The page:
Wednesday, January 28, 2009

Day after budget day notes

And at least one other topic...

1. A picture worth a thousand words...did I get around to saying how much I enjoyed this picture yesterday:

Because I did, very much. First time, I believe, that other ministers in the Harper empire have been given such photoriffic prominence in the inner sanctum. And they all looked like they were having such a good time too. So natural. I wonder who told the men to take off their jackets and such. Who placed Stock's coffee cup there, to make it look like they're hard at work at the bidness of the nation. There is no "i" in team you know...:) (see BCer for video as well)

Other than having fun though, is there anything we can take from the staging of such a series of photos of the shirt-sleeved Conservatives. Or from the leaks about the grown-ups now being in charge. Or from the budget lacking in November-update-style partisan shots. Is there any clue in any of this whatsoever about what the Governor General might possibly have discussed with Mr. Harper in terms of the possibility of a $300 million election call were he to once again face a losing confidence vote and ring her doorbell. Just wondering...

2. Areas of concern in the budget being cited this morning, to name five: the numbers on which it is based are too rosy, undermining its credibility; its lack of vision; and the constraints on infrastructure funding that may prohibit it from flowing, rendering it useless; EI not more accessible, not increased;  skyrocketing deficit numbers.  Clearly the case can be made for improvements.

3.  Bob Rae-Lawrence Cannon exchange in the House of Commons yesterday:   
Rae: Mr. Speaker, my question is for the Minister of Foreign Affairs. President Obama has closed the prison in Guantanamo and suspended proceedings against Mr. Khadr.
My question for the minister is simple. Mr. Khadr is a child soldier. Why is Canada not shouldering its responsibilities and bringing Mr. Khadr back to Canada?

Cannon:Mr. Speaker, I thank my colleague for his question. Our position on Mr. Khadr remains unchanged. In fact, two previous Liberal governments took the same position. Mr. Khadr has been charged with serious crimes, including murder, attempted murder, conspiracy, providing material support for terrorism and spying.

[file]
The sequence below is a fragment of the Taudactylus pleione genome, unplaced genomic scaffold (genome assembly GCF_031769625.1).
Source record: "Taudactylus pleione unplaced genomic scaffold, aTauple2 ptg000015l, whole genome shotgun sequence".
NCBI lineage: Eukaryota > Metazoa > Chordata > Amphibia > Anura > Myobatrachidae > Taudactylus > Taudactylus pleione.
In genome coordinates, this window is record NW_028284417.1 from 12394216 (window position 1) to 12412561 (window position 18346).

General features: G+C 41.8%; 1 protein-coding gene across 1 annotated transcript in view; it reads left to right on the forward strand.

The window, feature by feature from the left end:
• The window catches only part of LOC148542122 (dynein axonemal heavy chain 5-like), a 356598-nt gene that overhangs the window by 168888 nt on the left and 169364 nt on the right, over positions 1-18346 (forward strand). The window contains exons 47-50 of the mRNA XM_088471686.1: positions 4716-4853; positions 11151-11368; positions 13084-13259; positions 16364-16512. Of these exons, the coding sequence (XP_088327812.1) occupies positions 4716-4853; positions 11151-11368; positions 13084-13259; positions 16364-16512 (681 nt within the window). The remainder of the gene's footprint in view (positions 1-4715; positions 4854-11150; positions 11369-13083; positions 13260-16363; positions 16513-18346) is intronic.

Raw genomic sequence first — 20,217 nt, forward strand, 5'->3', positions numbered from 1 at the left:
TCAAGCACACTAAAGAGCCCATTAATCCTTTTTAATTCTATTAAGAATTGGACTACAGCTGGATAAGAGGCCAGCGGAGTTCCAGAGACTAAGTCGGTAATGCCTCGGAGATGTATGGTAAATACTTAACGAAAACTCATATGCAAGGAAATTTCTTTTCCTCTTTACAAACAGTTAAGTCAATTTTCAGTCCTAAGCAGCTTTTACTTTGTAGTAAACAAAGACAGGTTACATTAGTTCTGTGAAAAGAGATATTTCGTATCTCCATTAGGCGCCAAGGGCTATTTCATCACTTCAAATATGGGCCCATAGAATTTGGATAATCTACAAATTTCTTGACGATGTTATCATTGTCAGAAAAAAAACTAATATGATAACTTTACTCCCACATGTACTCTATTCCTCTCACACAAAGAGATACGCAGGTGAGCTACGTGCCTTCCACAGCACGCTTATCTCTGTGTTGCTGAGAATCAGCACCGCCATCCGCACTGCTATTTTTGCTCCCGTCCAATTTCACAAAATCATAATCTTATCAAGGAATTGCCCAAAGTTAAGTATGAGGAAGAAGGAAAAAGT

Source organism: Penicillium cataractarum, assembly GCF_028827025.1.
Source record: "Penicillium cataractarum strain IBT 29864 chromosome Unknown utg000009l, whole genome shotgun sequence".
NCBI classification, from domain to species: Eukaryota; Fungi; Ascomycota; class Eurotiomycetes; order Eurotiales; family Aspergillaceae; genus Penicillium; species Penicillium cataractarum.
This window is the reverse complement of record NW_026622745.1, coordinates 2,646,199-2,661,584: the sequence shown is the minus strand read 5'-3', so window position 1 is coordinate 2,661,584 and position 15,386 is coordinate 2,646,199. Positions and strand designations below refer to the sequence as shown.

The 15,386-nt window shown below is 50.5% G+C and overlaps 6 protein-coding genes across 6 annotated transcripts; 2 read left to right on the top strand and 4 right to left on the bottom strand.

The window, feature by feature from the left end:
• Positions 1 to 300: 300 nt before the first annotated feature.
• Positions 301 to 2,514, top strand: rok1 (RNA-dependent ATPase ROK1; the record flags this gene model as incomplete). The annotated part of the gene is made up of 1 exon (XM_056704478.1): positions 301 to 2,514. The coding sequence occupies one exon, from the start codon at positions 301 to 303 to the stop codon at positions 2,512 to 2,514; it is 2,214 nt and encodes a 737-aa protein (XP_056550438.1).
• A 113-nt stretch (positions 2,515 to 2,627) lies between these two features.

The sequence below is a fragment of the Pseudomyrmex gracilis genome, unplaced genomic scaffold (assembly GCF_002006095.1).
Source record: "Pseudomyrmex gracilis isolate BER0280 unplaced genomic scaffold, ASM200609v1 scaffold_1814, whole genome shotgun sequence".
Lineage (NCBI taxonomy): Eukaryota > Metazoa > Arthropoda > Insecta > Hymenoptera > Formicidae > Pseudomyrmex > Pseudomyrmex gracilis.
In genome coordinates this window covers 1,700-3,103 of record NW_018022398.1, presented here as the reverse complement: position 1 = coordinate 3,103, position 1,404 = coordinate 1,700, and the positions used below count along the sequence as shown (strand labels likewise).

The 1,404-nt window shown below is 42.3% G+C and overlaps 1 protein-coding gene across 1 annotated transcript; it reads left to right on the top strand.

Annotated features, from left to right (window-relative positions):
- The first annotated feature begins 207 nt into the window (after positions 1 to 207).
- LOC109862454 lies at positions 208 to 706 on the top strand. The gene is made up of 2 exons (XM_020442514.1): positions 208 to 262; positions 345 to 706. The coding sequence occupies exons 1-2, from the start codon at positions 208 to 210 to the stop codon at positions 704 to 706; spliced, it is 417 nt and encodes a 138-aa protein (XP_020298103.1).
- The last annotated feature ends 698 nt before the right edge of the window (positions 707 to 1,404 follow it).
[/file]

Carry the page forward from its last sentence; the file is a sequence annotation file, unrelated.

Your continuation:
We are continuing to monitor the situation and the work of the American committee set up to consider the fate of the detainees in Guantanamo, including Mr. Khadr.

Rae:Mr. Speaker, Mr. Khadr was recruited at the age of 13. He was arrested at the age of 15. He has been incarcerated for nearly seven years. I wonder how the minister can, in all conscience, not recognize that while the position of the Government of Canada may be unchanged, regardless of the circumstances, the fact remains that the President of the United States, who we will be welcoming here shortly, has in fact carried out a whole series of changes.
When will somebody turn the lights on over on that side of Parliament and recognize that the world is changing around them and that Canada needs to take its responsibility for one of our own citizens?


Cannon:Mr. Speaker, our position regarding Mr. Khadr remains unchanged. It is exactly the same position as two previous Liberal governments. The problem here is that no charges have been dropped against this individual, on the one hand.
Where there is inconsistency is in the Liberal Party's position. As a matter of fact, the leader of the Liberal Party would want to have this individual come back to Canada; whereas the hon. colleague who has just asked me the question, the member for Toronto Centre, would want to set up a special committee to look at this problem. So, what is the issue? In--
They're back and their answers are as unhelpful as ever.